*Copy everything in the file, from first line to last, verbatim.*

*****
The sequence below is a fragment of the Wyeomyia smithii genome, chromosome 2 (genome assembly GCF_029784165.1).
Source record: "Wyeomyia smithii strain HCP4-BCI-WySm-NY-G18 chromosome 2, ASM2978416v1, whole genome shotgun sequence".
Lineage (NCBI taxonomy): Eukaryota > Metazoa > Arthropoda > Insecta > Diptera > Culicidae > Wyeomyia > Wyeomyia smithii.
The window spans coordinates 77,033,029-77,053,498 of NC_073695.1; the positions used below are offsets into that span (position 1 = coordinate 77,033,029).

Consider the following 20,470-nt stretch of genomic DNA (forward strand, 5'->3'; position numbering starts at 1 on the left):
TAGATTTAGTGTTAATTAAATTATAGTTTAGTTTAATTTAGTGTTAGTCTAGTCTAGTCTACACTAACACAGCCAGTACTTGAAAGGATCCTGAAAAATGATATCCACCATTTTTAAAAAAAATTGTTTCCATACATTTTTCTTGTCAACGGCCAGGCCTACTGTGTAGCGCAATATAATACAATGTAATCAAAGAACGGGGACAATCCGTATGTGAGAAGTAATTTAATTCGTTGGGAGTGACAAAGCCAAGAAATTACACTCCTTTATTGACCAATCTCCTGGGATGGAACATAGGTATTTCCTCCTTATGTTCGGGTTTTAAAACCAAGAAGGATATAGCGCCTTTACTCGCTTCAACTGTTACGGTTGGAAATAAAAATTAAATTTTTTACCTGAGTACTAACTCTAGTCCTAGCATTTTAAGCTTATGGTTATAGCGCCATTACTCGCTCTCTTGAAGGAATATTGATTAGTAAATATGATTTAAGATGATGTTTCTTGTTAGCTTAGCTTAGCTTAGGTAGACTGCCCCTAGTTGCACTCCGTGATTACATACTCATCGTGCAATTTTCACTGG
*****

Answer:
The sequence below is a fragment of the Wyeomyia smithii genome, chromosome 2 (genome assembly GCF_029784165.1).
Source record: "Wyeomyia smithii strain HCP4-BCI-WySm-NY-G18 chromosome 2, ASM2978416v1, whole genome shotgun sequence".
Lineage (NCBI taxonomy): Eukaryota > Metazoa > Arthropoda > Insecta > Diptera > Culicidae > Wyeomyia > Wyeomyia smithii.
The window spans coordinates 77,033,029-77,053,498 of NC_073695.1; the positions used below are offsets into that span (position 1 = coordinate 77,033,029).

Consider the following 20,470-nt stretch of genomic DNA (forward strand, 5'->3'; position numbering starts at 1 on the left):
TAGATTTAGTGTTAATTAAATTATAGTTTAGTTTAATTTAGTGTTAGTCTAGTCTAGTCTACACTAACACAGCCAGTACTTGAAAGGATCCTGAAAAATGATATCCACCATTTTTAAAAAAAATTGTTTCCATACATTTTTCTTGTCAACGGCCAGGCCTACTGTGTAGCGCAATATAATACAATGTAATCAAAGAACGGGGACAATCCGTATGTGAGAAGTAATTTAATTCGTTGGGAGTGACAAAGCCAAGAAATTACACTCCTTTATTGACCAATCTCCTGGGATGGAACATAGGTATTTCCTCCTTATGTTCGGGTTTTAAAACCAAGAAGGATATAGCGCCTTTACTCGCTTCAACTGTTACGGTTGGAAATAAAAATTAAATTTTTTACCTGAGTACTAACTCTAGTCCTAGCATTTTAAGCTTATGGTTATAGCGCCATTACTCGCTCTCTTGAAGGAATATTGATTAGTAAATATGATTTAAGATGATGTTTCTTGTTAGCTTAGCTTAGCTTAGGTAGACTGCCCCTAGTTGCACTCCGTGATTACATACTCATCGTGCAATTTTCACTGG